Article

A potential role for RNA interference in controlling the activity of the human LINE-1 retrotransposon

Division of Molecular Biology, Beckman Research Institute of the City of Hope 1450 East Duarte Road, Duarte, CA 91010-3011, USA.
Nucleic Acids Research (Impact Factor: 9.11). 02/2005; 33(3):846-56. DOI: 10.1093/nar/gki223
Source: PubMed

ABSTRACT Long interspersed nuclear elements (LINE-1 or L1) comprise 17% of the human genome, although only 80-100 L1s are considered retrotransposition-competent (RC-L1). Despite their small number, RC-L1s are still potential hazards to genome integrity through insertional mutagenesis, unequal recombination and chromosome rearrangements. In this study, we provide several lines of evidence that the LINE-1 retrotransposon is susceptible to RNA interference (RNAi). First, double-stranded RNA (dsRNA) generated in vitro from an L1 template is converted into functional short interfering RNA (siRNA) by DICER, the RNase III enzyme that initiates RNAi in human cells. Second, pooled siRNA from in vitro cleavage of L1 dsRNA, as well as synthetic L1 siRNA, targeting the 5'-UTR leads to sequence-specific mRNA degradation of an L1 fusion transcript. Finally, both synthetic and pooled siRNA suppressed retrotransposition from a highly active RC-L1 clone in cell culture assay. Our report is the first to demonstrate that a human transposable element is subjected to RNAi.

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    • "Secondly, retrotransposable elements are also susceptible to post-transcriptional regulation. For instance, endogenously encoded small interfering RNAs have been shown to reduce L1 retrotransposition in vitro (Soifer et al., 2005; Yang and Kazazian, 2006). Additionally, L1 transcripts that contain multiple polyadenylation signals lead to premature polyadenylation , resulting in the attenuation of L1 activity via truncation of its full-length transcripts (Perepelitsa-Belancio and Deininger, 2003). "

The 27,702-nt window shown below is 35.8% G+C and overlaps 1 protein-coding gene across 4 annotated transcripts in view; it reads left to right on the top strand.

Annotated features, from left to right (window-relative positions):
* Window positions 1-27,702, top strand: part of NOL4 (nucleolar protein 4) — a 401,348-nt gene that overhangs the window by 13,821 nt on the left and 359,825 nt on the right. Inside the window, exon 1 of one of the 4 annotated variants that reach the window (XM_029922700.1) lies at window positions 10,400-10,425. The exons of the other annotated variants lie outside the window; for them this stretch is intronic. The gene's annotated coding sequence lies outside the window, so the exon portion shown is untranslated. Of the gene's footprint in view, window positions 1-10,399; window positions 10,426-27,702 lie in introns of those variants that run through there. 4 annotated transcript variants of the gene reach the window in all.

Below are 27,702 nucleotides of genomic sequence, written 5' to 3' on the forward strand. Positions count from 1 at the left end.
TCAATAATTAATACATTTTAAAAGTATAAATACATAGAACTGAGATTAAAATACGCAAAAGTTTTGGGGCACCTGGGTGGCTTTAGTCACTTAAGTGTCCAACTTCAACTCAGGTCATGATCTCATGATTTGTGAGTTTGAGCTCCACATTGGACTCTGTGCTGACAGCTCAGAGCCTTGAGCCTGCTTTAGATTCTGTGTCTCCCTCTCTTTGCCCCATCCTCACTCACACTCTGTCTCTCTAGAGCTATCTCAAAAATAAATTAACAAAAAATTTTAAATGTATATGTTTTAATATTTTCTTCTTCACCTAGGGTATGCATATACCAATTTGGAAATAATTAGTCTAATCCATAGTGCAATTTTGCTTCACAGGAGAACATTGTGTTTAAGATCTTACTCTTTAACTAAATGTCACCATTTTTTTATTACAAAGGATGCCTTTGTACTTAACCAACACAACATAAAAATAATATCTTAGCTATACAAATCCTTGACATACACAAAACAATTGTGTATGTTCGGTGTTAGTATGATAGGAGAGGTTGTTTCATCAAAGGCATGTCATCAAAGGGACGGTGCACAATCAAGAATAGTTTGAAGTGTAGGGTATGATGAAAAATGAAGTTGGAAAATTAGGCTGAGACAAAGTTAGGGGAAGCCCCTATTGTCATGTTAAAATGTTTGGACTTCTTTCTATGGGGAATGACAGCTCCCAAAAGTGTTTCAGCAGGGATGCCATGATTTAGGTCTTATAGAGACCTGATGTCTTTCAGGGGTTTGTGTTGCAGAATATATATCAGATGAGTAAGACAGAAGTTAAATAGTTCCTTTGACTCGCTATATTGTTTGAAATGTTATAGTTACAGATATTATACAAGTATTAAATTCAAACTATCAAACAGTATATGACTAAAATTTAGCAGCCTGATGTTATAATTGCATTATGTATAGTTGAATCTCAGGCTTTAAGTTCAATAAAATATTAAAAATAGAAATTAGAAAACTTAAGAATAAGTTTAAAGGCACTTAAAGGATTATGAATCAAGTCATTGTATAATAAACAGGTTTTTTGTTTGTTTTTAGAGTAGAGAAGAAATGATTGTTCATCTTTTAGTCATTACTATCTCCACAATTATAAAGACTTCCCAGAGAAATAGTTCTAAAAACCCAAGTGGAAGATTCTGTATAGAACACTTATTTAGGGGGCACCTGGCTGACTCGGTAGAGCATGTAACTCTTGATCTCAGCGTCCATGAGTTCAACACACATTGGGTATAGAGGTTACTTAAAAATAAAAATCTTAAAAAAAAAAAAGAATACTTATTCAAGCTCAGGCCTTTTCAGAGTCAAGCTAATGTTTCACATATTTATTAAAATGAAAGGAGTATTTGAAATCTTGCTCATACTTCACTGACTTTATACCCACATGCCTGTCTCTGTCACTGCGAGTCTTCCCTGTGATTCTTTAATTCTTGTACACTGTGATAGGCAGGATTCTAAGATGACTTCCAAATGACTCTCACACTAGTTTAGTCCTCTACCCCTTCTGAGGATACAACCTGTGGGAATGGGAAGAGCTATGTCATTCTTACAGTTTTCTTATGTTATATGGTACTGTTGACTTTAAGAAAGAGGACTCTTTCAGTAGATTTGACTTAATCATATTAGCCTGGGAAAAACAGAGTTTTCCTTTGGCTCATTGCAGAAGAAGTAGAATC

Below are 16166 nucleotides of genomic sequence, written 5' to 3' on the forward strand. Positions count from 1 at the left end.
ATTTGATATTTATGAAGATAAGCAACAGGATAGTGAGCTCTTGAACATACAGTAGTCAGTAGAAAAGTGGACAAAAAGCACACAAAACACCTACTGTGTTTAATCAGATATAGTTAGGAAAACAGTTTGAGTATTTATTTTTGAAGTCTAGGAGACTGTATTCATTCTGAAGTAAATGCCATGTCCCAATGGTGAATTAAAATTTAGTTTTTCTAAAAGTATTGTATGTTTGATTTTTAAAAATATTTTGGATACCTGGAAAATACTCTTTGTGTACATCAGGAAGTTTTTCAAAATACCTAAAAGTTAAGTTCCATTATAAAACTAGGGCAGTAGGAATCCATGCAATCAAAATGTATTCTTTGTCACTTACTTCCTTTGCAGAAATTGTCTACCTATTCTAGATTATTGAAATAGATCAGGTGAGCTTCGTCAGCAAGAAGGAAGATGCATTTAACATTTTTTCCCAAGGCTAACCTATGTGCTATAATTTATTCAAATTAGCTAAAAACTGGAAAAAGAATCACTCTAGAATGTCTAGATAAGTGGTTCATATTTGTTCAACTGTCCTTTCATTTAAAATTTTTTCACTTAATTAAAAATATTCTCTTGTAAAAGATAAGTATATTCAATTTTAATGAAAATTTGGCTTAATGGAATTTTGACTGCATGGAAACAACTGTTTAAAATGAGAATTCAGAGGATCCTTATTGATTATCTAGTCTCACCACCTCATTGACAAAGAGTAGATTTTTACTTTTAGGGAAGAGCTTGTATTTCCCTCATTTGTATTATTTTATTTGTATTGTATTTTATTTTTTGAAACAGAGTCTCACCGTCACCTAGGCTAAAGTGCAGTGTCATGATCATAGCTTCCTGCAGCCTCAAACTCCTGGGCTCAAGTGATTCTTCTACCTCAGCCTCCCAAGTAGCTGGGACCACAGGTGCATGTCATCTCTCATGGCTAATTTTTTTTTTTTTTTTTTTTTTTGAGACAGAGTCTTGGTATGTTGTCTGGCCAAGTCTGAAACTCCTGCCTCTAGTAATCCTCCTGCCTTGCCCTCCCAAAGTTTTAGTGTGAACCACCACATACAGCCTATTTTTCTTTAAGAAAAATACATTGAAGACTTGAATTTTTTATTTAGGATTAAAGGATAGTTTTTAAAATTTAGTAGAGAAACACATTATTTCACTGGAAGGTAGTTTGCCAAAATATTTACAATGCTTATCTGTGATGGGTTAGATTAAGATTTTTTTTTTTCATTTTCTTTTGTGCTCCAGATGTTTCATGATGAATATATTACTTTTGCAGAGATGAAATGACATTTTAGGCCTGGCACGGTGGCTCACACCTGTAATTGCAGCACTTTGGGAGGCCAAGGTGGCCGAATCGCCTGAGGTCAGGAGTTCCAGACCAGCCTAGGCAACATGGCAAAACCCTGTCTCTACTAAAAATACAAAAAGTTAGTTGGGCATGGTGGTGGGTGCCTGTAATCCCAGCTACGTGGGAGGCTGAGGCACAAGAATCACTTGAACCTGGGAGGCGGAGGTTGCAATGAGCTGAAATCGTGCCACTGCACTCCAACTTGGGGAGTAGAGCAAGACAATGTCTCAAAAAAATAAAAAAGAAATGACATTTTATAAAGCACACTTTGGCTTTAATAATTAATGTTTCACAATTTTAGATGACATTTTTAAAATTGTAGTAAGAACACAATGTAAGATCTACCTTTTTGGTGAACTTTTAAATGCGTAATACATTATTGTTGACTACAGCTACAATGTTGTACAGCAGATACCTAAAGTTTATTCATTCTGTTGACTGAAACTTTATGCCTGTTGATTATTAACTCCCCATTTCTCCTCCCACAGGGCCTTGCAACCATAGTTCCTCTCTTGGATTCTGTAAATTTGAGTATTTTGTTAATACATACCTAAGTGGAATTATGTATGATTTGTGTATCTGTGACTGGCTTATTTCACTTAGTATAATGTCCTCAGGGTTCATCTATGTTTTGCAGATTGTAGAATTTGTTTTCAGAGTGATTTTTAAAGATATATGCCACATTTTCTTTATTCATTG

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    • "). In human cell lines, transfected exogenous siRNAs can limit L1 expression (Soifer et al., 2005). But while TE-associated endogenous siRNAs have been reported in mammals, their formal involvement in host defense against TE invasion is still lacking. "
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    • "However, the potential role of RNAi as a natural antiviral defence mechanism in mammalian cells remains controversial. The characteristic of antiviral RNAi—that is, accumulation of virusderived siRNAs—could not be identified in infected cells (Pfeffer et al, 2004); however, such molecules have been described more recently for several endogenous and exogenous viruses, including human immunodeficiency virus type 1 (HIV-1; Bennasser et al, 2005; Soifer et al, 2005; Yang & Kazazian, 2006; Parameswaran et al, 2008), and yet the significance of these findings is still being debated (Lin & Cullen, 2007). There is accumulating evidence that mammalian cells use microRNAs (miRNAs) to control viruses (Berkhout & Jeang, 2007). "
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